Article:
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This chapter is from the book

The Movie Maker Interface

The Movie Maker interface is where you'll spend virtually all of your time with the program. While you'll launch wizards for capturing your videos, described in Chapters 4 and 5, and for final output, described in Chapters 15 and 16, you'll perform all other import and edit work in this space. As you can see in Figure 3.8 , there are four major windows.

  • Collections/Movie Tasks pane: This pane toggles between two views. Figure 3.8 shows the Collections pane, which lists collections of video, still image, and audio content, as well as transitions and other video effects. When you toggle to the Movie Tasks pane ( Figure 3.9 ), Movie Maker displays a list of tasks commonly associated with video production, including capturing and importing, editing, and rendering the finished movie. To start any activity, you simply click on the task. This pane also provides tips for many of these activities. Note the controls shown in Figure 3.8 for switching between the Collections pane and the Movie Tasks pane.
    03fig09.gif

    Figure 3.9 The Movie Tasks pane, a helpful tool for working your way through a project.

    03fig08.gif

    Figure 3.8 Movie Maker's main interface.

  • Contents pane: This pane displays the clips contained in the selected collection. If the selected collection contains videos, as shown in Figure 3.8, you'll see thumbnails of the various scenes in the video. If you select the Transitions collection, you'll see thumbnail images of the various transitions in the collection.
  • Monitor: The Monitor serves a number of critical functions. First, click any clip in the Contents pane, and it appears in the Monitor. Second, when you're editing your project and want to preview your work, you'll see it in the Monitor window, which is why I'll probably slip up and call it the Preview window from time to time. During either operation, you can control viewing with the playback controls, pull the Seek bar to the desired frame, or toggle the view to full screen. At the bottom right of the Monitor, you'll also find controls for splitting a clip and for taking a picture.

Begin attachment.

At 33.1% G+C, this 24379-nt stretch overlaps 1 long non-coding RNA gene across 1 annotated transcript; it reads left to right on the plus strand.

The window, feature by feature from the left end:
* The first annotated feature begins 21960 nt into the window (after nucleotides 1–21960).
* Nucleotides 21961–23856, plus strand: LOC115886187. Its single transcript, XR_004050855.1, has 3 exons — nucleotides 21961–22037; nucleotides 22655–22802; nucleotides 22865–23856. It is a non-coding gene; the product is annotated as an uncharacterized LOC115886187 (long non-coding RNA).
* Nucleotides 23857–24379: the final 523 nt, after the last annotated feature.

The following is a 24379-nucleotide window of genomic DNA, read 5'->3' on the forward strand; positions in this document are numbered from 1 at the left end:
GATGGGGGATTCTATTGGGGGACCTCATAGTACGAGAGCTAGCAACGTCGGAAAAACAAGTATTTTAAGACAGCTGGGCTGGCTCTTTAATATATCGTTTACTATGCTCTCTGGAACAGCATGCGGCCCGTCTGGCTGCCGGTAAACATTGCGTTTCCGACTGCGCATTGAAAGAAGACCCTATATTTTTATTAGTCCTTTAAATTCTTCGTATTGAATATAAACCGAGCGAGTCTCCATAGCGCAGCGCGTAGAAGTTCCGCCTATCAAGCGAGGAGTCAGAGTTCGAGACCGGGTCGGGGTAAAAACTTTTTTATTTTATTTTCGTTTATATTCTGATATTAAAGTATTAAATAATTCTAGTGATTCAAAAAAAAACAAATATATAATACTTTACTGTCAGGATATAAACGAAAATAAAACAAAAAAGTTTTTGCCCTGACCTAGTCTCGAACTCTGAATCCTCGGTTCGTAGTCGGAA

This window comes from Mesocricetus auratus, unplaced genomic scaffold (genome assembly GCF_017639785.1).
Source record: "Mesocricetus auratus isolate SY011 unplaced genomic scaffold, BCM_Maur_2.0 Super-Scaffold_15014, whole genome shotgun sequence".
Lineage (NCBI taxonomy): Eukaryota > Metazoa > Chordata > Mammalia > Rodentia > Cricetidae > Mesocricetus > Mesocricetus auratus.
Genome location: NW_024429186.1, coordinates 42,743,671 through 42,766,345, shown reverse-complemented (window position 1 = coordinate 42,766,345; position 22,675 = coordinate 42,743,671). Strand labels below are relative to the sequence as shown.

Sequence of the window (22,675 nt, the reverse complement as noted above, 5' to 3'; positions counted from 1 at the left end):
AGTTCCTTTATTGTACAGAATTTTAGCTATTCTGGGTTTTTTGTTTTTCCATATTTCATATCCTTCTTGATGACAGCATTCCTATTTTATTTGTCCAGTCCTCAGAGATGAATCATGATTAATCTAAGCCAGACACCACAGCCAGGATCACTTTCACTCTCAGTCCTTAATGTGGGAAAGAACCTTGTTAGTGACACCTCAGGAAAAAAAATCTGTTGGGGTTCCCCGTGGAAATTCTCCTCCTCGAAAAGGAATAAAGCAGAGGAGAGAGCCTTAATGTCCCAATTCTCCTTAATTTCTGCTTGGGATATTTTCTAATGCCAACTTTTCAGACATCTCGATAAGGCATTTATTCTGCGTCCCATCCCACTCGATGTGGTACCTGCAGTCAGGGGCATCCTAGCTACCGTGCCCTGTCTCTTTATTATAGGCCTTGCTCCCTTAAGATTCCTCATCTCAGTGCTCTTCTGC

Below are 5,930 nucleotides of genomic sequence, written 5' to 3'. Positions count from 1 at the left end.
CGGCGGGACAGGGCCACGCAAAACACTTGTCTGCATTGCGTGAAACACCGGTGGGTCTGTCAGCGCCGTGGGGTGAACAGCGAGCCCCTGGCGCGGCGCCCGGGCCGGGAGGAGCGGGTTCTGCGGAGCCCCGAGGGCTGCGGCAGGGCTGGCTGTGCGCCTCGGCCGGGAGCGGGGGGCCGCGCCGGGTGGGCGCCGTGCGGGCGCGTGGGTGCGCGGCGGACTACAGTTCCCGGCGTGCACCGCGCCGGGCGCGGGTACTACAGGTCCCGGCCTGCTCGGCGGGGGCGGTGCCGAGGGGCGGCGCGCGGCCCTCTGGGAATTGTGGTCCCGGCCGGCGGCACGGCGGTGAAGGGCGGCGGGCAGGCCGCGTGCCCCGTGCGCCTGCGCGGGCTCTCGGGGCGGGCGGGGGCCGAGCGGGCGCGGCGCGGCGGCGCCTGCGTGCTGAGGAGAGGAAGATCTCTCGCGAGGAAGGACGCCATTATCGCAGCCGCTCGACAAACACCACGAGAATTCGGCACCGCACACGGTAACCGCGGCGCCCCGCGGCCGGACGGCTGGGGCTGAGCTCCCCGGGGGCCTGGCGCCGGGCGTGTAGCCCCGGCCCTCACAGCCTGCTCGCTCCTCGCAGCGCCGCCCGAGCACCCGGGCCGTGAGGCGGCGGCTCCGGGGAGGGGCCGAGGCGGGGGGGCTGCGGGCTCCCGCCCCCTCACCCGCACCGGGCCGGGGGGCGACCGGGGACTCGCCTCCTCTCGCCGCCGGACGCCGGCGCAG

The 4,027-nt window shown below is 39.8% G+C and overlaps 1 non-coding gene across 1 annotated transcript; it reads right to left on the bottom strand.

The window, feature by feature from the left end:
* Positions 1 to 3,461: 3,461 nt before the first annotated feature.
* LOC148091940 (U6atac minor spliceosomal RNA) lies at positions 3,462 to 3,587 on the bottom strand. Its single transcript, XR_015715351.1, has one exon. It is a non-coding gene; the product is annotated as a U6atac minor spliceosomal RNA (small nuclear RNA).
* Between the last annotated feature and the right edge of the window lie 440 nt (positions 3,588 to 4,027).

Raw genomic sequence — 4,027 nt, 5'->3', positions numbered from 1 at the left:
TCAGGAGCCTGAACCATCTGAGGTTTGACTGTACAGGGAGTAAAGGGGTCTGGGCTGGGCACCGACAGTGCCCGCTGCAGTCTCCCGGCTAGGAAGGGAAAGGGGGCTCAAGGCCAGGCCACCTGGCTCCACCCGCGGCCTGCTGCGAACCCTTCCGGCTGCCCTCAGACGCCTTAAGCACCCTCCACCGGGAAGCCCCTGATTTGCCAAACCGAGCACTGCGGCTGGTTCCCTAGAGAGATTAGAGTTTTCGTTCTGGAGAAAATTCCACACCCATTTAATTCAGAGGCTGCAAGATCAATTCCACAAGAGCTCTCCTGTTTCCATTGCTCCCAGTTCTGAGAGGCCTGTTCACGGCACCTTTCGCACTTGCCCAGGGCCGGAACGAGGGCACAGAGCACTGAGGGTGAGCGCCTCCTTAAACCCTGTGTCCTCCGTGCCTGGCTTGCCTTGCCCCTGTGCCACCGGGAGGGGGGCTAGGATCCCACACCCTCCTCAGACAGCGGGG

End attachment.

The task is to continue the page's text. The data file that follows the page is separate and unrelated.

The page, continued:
• Storyboard/Timeline: This window also has two views, which you toggle with the control at the top of the window. Figure 3.8 shows Movie Maker with the Storyboard view displayed; this view shows each clip included in the project in a separate window. Figure 3.10 shows the same clips in the Timeline, a longitudinal view that shows separate tracks for video, transitions, audio, audio/music (background music or narration), and title overlays (titles). Chapter 9 describes how to work in the Storyboard and Timeline.
    03fig10.gif

    Figure 3.10 The Timeline.

Other interface details

Let's spend a few moments examining other details of the Movie Maker interface. Figure 3.12 shows the main toolbar at the top of the Movie Maker interface. The buttons on the left should be familiar to anyone who's worked in Word or any other Windows program; you click them to start a new project, open and save projects, and undo and redo actions.

03fig12.gif

Figure 3.12 The upper toolbar controls many critical functions.

Movie Maker stores your last 10 actions, which you can undo and then redo using the namesake buttons. For completeness, Figure 3.12 also shows the Show Movie Tasks Pane and Show Collections Pane buttons, which are described in the previous section.

Note the Choose Collection list box and the buttons it contains. You can use these to navigate through and select collections as an alternative to using the Collections pane. We'll explore these functions in the next section, "Creating and Managing Collections."

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